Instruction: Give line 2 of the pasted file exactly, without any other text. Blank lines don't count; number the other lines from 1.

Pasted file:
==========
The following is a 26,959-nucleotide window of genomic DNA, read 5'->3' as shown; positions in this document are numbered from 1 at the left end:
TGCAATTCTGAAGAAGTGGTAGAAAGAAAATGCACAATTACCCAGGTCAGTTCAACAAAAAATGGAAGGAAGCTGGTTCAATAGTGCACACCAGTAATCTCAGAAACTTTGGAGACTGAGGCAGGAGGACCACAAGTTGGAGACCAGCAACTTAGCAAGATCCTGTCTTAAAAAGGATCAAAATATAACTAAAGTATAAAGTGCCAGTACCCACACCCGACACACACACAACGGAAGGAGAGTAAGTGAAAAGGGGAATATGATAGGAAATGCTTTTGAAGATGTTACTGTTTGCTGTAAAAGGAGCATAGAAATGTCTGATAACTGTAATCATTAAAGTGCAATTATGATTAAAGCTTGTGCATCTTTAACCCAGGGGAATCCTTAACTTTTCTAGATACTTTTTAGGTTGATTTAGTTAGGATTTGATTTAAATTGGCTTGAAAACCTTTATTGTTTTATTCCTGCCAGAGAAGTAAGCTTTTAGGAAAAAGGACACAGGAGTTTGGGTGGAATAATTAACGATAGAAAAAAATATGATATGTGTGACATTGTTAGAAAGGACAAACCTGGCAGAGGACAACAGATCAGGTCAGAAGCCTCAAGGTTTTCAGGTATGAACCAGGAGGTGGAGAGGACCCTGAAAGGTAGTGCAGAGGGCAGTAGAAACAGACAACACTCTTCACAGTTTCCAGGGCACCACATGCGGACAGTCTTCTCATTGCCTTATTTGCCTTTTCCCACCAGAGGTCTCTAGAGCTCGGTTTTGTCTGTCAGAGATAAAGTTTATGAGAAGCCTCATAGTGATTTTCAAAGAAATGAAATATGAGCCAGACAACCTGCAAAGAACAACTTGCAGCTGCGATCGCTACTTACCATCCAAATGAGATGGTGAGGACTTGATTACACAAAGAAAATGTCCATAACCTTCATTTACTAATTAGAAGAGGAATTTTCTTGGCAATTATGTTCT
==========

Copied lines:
TGCAATTCTGAAGAAGTGGTAGAAAGAAAATGCACAATTACCCAGGTCAGTTCAACAAAAAATGGAAGGAAGCTGGTTCAATAGTGCACACCAGTAATCTCAGAAACTTTGGAGACTGAGGCAGGAGGACCACAAGTTGGAGACCAGCAACTTAGCAAGATCCTGTCTTAAAAAGGATCAAAATATAACTAAAGTATAAAGTGCCAGTACCCACACCCGACACACACACAACGGAAGGAGAGTAAGTGAAAAGGGGAATATGATAGGAAATGCTTTTGAAGATGTTACTGTTTGCTGTAAAAGGAGCATAGAAATGTCTGATAACTGTAATCATTAAAGTGCAATTATGATTAAAGCTTGTGCATCTTTAACCCAGGGGAATCCTTAACTTTTCTAGATACTTTTTAGGTTGATTTAGTTAGGATTTGATTTAAATTGGCTTGAAAACCTTTATTGTTTTATTCCTGCCAGAGAAGTAAGCTTTTAGGAAAAAGGACACAGGAGTTTGGGTGGAATAATTAACGATAGAAAAAAATATGATATGTGTGACATTGTTAGAAAGGACAAACCTGGCAGAGGACAACAGATCAGGTCAGAAGCCTCAAGGTTTTCAGGTATGAACCAGGAGGTGGAGAGGACCCTGAAAGGTAGTGCAGAGGGCAGTAGAAACAGACAACACTCTTCACAGTTTCCAGGGCACCACATGCGGACAGTCTTCTCATTGCCTTATTTGCCTTTTCCCACCAGAGGTCTCTAGAGCTCGGTTTTGTCTGTCAGAGATAAAGTTTATGAGAAGCCTCATAGTGATTTTCAAAGAAATGAAATATGAGCCAGACAACCTGCAAAGAACAACTTGCAGCTGCGATCGCTACTTACCATCCAAATGAGATGGTGAGGACTTGATTACACAAAGAAAATGTCCATAACCTTCATTTACTAATTAGAAGAGGAATTTTCTTGGCAATTATGTTCT